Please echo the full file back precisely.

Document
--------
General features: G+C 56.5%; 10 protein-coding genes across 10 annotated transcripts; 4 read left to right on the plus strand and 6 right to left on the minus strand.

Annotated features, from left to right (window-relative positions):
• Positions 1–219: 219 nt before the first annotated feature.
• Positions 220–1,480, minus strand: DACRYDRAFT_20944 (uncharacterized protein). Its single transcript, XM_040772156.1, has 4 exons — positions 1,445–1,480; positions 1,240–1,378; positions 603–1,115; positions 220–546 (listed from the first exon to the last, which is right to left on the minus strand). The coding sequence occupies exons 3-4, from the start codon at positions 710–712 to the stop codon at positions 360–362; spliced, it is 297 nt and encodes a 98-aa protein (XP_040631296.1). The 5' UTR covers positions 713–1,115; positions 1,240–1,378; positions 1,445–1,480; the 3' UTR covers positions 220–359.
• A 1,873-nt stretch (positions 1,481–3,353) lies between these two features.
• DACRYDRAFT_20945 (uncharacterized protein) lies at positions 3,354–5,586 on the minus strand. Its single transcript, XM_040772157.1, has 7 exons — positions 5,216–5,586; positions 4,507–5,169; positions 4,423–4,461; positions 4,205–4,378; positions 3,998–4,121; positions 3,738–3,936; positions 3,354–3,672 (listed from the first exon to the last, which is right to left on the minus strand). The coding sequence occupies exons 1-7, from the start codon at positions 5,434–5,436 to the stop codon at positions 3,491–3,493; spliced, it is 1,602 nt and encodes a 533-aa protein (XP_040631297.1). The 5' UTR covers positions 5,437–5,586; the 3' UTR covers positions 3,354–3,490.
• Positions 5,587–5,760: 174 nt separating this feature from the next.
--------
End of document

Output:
General features: G+C 56.5%; 10 protein-coding genes across 10 annotated transcripts; 4 read left to right on the plus strand and 6 right to left on the minus strand.

Annotated features, from left to right (window-relative positions):
• Positions 1–219: 219 nt before the first annotated feature.
• Positions 220–1,480, minus strand: DACRYDRAFT_20944 (uncharacterized protein). Its single transcript, XM_040772156.1, has 4 exons — positions 1,445–1,480; positions 1,240–1,378; positions 603–1,115; positions 220–546 (listed from the first exon to the last, which is right to left on the minus strand). The coding sequence occupies exons 3-4, from the start codon at positions 710–712 to the stop codon at positions 360–362; spliced, it is 297 nt and encodes a 98-aa protein (XP_040631296.1). The 5' UTR covers positions 713–1,115; positions 1,240–1,378; positions 1,445–1,480; the 3' UTR covers positions 220–359.
• A 1,873-nt stretch (positions 1,481–3,353) lies between these two features.
• DACRYDRAFT_20945 (uncharacterized protein) lies at positions 3,354–5,586 on the minus strand. Its single transcript, XM_040772157.1, has 7 exons — positions 5,216–5,586; positions 4,507–5,169; positions 4,423–4,461; positions 4,205–4,378; positions 3,998–4,121; positions 3,738–3,936; positions 3,354–3,672 (listed from the first exon to the last, which is right to left on the minus strand). The coding sequence occupies exons 1-7, from the start codon at positions 5,434–5,436 to the stop codon at positions 3,491–3,493; spliced, it is 1,602 nt and encodes a 533-aa protein (XP_040631297.1). The 5' UTR covers positions 5,437–5,586; the 3' UTR covers positions 3,354–3,490.
• Positions 5,587–5,760: 174 nt separating this feature from the next.